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Dangerous Decontam: Is Your Department Design Hurting Your People?

You don’t have to spend more than five minutes in a sterile processing decontamination area to realize it’s a dangerous space. The entire concept of standard precautions causes some technicians to daydream about what horrible disease might be clinging to this orthopedic broach or buried inside that narrow liposuction cannula.

Even with all the microscopic fire-breathers present in that area, there may be other, more visible dangers lurking in plain sight. Those dangers can hurt your people just as easily as an unintentional sharps exposure. Here are five common department design considerations that could keep your decontamination technicians safer.

Take stock of the value of air exchanges
Chemical fumes, aerosolization, and industry recommendations all provide ample reasons to ensure adequate air exchanges are happening in your department’s decontamination area. The dangerous truth here is that respiratory issues can often take substantial time to develop in technicians who are being overexposed to certain chemicals while on the job, so leaders may not know there is an issue until months or even years after it first began. Department leaders have a responsibility to monitor compliance in this area, even if other hospital staff are tasked with the mechanical and engineering portion of it.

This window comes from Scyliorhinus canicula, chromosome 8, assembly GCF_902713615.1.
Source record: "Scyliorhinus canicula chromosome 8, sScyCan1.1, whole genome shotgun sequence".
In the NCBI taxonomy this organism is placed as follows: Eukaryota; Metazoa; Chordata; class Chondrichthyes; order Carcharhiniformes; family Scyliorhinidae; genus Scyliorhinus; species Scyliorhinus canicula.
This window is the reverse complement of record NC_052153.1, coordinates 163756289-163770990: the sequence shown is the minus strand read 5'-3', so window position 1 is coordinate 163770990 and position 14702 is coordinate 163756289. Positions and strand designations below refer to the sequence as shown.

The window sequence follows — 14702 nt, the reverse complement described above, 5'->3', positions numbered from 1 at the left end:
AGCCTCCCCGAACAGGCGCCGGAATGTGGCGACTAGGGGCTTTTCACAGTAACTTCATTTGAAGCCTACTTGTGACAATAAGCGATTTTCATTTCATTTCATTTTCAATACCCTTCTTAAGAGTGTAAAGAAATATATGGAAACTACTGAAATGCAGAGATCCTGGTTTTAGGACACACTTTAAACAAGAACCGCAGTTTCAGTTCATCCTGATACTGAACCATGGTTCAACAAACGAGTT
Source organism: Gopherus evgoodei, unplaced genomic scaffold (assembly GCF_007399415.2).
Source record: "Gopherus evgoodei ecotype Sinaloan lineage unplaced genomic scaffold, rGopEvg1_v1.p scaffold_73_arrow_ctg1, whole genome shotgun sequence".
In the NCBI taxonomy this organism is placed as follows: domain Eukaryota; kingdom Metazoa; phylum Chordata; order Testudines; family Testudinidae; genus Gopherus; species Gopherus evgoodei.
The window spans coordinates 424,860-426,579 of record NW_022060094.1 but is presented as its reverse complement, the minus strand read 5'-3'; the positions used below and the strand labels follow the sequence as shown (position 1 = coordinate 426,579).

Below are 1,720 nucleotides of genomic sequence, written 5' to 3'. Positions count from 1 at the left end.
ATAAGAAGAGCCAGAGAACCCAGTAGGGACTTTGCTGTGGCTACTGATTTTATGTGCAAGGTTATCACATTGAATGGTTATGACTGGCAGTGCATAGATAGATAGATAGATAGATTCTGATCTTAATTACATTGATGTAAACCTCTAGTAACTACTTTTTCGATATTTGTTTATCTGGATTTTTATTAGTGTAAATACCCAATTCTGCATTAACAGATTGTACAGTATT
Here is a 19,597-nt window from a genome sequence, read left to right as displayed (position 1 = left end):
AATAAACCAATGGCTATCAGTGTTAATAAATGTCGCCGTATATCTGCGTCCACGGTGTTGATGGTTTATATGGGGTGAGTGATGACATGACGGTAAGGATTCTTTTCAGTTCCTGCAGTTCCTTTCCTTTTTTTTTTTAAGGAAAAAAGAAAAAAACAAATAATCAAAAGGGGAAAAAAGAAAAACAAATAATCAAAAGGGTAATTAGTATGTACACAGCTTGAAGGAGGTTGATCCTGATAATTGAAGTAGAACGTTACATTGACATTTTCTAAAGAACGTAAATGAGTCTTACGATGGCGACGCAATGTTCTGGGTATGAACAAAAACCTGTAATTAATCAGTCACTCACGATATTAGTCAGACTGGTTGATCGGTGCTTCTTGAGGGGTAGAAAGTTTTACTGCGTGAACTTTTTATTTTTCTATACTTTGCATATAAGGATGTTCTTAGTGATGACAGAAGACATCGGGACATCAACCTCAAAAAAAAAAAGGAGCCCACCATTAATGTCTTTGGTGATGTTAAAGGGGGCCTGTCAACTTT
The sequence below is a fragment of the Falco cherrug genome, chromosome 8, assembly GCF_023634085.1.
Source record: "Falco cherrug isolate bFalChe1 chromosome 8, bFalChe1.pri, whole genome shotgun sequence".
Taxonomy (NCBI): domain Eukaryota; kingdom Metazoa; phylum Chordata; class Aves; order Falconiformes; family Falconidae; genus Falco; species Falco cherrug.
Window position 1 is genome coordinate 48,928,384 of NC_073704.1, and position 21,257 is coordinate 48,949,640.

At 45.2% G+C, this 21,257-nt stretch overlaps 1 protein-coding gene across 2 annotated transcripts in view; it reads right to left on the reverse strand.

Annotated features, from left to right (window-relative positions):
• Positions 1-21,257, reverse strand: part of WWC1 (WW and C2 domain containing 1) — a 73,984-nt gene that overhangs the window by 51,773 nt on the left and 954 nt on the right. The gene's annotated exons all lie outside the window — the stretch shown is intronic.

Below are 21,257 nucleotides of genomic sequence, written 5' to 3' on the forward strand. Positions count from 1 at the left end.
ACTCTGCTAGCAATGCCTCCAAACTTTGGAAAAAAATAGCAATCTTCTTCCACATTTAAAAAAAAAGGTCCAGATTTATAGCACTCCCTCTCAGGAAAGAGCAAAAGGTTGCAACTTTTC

Let there be light
Many of us can’t even get from the bed to the bathroom without some kind of nightlight to guide the way, yet many decontamination areas were designed without the idea of adequate lighting in mind for safe transport, cleaning, and loading of surgical instrument trays. In particular, in areas of manual cleaning and testing, such as instrument sinks and scope basins, technicians need ample light to ensure they are safely handling and inspecting all instruments in their trays. Deep sinks, water discolored by detergent, and plastic PPE visors all make visibility difficult as it is, which can lead to any number of punctures, pinches, and scrapes if technicians are not able to see exactly what they are doing.

Keep feet on the ground (comfortably and safely)
From head to toe, decontamination technicians know they must be protected from splash or exposure risks. For feet, liquid-resistant shoe covers are recommended anytime there is a “…potential for shoes becoming contaminated and/or soaked with blood or other bodily fluids” (AAMI ST79:2017 4.5.2.C). Although a technician’s feet may be dry, many decontamination areas still become extremely wet throughout the day, leading to serious slip hazards for technicians moving about in the workspace. Without proper drainage, safety mats, and floor texture, these areas can be a source of unnecessary risk for your teams. Even in a setting that is typically drier, considerations should still be given to the impact that hours of standing can have on your technicians’ feet, legs, and back. Antifatigue mats are a must-have for this area, but should be regularly cleaned to avoid mold or mildew.